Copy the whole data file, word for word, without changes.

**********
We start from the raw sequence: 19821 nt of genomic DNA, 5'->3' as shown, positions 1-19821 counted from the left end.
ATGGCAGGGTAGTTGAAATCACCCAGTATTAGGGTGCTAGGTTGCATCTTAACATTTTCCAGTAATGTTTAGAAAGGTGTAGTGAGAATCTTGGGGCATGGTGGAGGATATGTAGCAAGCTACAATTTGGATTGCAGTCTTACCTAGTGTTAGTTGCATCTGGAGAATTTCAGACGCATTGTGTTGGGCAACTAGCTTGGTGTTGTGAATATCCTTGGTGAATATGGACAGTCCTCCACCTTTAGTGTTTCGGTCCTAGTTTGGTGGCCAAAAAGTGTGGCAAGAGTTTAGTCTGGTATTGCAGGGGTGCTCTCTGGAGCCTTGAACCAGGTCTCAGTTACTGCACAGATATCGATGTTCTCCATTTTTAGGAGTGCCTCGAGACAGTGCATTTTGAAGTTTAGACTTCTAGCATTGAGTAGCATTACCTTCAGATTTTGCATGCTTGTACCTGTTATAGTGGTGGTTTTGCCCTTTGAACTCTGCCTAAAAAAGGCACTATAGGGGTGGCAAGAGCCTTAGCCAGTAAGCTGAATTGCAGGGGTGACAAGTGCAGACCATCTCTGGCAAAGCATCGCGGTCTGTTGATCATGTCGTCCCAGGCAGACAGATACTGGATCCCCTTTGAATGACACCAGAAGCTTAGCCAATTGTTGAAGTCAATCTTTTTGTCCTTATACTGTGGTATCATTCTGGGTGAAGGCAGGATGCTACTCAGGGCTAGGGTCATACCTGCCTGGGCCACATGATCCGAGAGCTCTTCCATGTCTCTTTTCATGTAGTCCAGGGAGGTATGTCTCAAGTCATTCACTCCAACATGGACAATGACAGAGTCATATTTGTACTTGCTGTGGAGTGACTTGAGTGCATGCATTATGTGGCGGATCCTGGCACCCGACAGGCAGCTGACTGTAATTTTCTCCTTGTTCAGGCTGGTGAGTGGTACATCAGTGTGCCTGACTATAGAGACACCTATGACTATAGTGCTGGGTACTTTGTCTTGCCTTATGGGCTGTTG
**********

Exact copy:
We start from the raw sequence: 19821 nt of genomic DNA, 5'->3' as shown, positions 1-19821 counted from the left end.
ATGGCAGGGTAGTTGAAATCACCCAGTATTAGGGTGCTAGGTTGCATCTTAACATTTTCCAGTAATGTTTAGAAAGGTGTAGTGAGAATCTTGGGGCATGGTGGAGGATATGTAGCAAGCTACAATTTGGATTGCAGTCTTACCTAGTGTTAGTTGCATCTGGAGAATTTCAGACGCATTGTGTTGGGCAACTAGCTTGGTGTTGTGAATATCCTTGGTGAATATGGACAGTCCTCCACCTTTAGTGTTTCGGTCCTAGTTTGGTGGCCAAAAAGTGTGGCAAGAGTTTAGTCTGGTATTGCAGGGGTGCTCTCTGGAGCCTTGAACCAGGTCTCAGTTACTGCACAGATATCGATGTTCTCCATTTTTAGGAGTGCCTCGAGACAGTGCATTTTGAAGTTTAGACTTCTAGCATTGAGTAGCATTACCTTCAGATTTTGCATGCTTGTACCTGTTATAGTGGTGGTTTTGCCCTTTGAACTCTGCCTAAAAAAGGCACTATAGGGGTGGCAAGAGCCTTAGCCAGTAAGCTGAATTGCAGGGGTGACAAGTGCAGACCATCTCTGGCAAAGCATCGCGGTCTGTTGATCATGTCGTCCCAGGCAGACAGATACTGGATCCCCTTTGAATGACACCAGAAGCTTAGCCAATTGTTGAAGTCAATCTTTTTGTCCTTATACTGTGGTATCATTCTGGGTGAAGGCAGGATGCTACTCAGGGCTAGGGTCATACCTGCCTGGGCCACATGATCCGAGAGCTCTTCCATGTCTCTTTTCATGTAGTCCAGGGAGGTATGTCTCAAGTCATTCACTCCAACATGGACAATGACAGAGTCATATTTGTACTTGCTGTGGAGTGACTTGAGTGCATGCATTATGTGGCGGATCCTGGCACCCGACAGGCAGCTGACTGTAATTTTCTCCTTGTTCAGGCTGGTGAGTGGTACATCAGTGTGCCTGACTATAGAGACACCTATGACTATAGTGCTGGGTACTTTGTCTTGCCTTATGGGCTGTTG